With respect to the second, the origin of the disturbance, your Committee deem it too clear to be questioned by any candid inquirer, that it was attributable to the joint misconduct of the parties above mentioned, whose behaviour in the church was equally reprehensible and disgraceful: O'Brien's for the rude manner in which ho made his way into a seat between the students, and, on receiving a threat from them, taking out a knife, opening it, and holding it open in his hat; the students', for not removing their hats from the seat when asked to make room by a person wishing a seat, and when room, it is believed, might easily have been made; but most specially for the threatening question among them, in O'Brien's hearing, after he had taken his seat, about a dirk; for, though they declare that they had no dirk, yet it is manifest that they wished to make O'Brien believe that they had. W. Thompson, one of those students, stated, in his testimony of what took place in the church, that he heard the "question about dirk," and supposed it "intended to intimidate O'Brien;" which question, as O'Brien states, induced him to take out his knife, and hold it open in his hat. The false pretence of a concealed dangerous weapon, for the purpose of intimidating a person in a house of worship, was equally dishonourable and culpable with the opening of the knife, and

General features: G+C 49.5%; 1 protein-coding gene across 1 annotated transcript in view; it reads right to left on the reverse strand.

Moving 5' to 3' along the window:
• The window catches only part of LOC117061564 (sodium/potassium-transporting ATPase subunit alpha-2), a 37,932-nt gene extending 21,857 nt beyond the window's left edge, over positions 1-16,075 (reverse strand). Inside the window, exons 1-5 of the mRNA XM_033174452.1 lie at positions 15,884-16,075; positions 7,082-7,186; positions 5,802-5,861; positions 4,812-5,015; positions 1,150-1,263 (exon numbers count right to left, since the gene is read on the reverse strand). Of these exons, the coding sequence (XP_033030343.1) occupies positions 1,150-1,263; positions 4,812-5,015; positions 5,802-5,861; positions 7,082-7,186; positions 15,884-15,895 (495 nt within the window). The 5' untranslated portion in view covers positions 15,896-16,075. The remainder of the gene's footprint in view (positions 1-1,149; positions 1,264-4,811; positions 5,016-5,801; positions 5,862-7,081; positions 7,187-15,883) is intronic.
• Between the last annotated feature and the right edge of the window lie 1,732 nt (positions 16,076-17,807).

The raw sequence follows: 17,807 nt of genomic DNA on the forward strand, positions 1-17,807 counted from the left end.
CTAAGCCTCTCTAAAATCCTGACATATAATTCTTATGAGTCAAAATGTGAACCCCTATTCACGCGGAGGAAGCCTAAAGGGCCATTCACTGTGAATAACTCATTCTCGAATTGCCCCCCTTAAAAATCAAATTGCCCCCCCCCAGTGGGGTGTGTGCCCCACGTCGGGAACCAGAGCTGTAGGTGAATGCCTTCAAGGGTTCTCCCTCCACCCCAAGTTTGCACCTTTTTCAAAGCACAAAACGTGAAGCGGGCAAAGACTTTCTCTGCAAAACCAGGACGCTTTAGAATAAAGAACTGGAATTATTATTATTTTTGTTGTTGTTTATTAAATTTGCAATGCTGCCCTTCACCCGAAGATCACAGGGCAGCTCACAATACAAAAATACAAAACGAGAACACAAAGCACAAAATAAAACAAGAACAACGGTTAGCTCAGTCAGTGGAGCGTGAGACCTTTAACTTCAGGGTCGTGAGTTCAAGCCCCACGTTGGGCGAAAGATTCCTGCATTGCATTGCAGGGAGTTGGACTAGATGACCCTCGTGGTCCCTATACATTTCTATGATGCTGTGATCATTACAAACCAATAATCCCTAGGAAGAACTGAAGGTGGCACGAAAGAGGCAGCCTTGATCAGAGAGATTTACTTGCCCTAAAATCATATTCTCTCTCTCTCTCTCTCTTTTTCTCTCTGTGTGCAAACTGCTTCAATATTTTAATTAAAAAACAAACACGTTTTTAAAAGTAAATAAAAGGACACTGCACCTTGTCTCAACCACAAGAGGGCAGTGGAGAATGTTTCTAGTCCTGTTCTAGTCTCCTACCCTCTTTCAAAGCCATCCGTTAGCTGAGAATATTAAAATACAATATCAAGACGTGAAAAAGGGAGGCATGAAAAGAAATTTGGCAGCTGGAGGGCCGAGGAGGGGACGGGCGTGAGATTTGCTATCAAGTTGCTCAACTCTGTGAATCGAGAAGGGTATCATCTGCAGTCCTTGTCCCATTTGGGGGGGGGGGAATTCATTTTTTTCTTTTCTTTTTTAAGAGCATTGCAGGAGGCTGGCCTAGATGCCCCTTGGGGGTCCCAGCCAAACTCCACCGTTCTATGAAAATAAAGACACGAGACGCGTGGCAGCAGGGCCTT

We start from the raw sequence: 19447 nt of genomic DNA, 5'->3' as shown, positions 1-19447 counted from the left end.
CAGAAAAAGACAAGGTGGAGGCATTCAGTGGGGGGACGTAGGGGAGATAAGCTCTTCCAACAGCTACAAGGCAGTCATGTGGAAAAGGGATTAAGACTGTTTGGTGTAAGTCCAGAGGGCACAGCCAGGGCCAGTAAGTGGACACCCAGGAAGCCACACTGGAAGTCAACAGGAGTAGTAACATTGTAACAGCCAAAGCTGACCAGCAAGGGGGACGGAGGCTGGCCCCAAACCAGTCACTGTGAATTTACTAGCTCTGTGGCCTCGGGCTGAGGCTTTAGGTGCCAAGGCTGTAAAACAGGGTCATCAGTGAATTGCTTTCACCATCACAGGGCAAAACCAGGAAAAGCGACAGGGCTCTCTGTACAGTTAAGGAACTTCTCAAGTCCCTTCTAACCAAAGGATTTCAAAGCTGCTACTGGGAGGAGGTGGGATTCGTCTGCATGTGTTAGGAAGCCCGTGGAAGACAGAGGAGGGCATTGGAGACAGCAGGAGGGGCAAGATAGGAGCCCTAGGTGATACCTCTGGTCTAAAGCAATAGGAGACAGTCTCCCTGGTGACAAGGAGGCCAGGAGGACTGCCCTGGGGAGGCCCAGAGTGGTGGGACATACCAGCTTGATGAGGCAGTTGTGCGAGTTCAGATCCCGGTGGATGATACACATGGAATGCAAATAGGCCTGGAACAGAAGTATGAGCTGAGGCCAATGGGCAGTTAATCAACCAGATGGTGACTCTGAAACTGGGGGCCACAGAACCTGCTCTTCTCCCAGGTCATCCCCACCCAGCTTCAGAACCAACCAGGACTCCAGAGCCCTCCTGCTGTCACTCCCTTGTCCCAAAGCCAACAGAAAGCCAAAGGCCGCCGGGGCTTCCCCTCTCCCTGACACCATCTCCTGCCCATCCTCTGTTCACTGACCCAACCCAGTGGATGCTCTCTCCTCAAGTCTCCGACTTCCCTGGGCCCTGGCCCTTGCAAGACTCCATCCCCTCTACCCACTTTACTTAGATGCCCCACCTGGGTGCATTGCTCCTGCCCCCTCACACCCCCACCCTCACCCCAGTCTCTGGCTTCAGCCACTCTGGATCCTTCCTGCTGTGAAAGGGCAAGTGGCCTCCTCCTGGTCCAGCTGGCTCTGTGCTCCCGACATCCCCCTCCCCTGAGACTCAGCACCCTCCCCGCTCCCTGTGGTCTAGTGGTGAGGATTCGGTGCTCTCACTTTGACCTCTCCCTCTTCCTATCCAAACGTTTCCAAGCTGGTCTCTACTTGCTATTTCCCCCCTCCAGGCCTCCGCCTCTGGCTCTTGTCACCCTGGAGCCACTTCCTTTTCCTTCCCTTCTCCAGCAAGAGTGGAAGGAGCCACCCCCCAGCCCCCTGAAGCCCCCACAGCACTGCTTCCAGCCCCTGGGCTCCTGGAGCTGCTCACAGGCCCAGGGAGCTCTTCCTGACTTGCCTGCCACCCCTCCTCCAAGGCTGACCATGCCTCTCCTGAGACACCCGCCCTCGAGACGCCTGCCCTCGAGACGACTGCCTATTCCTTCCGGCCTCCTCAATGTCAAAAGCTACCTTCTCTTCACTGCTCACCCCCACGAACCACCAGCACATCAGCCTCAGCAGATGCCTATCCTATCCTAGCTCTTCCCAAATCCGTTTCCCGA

VOL. VIII. December, 1825.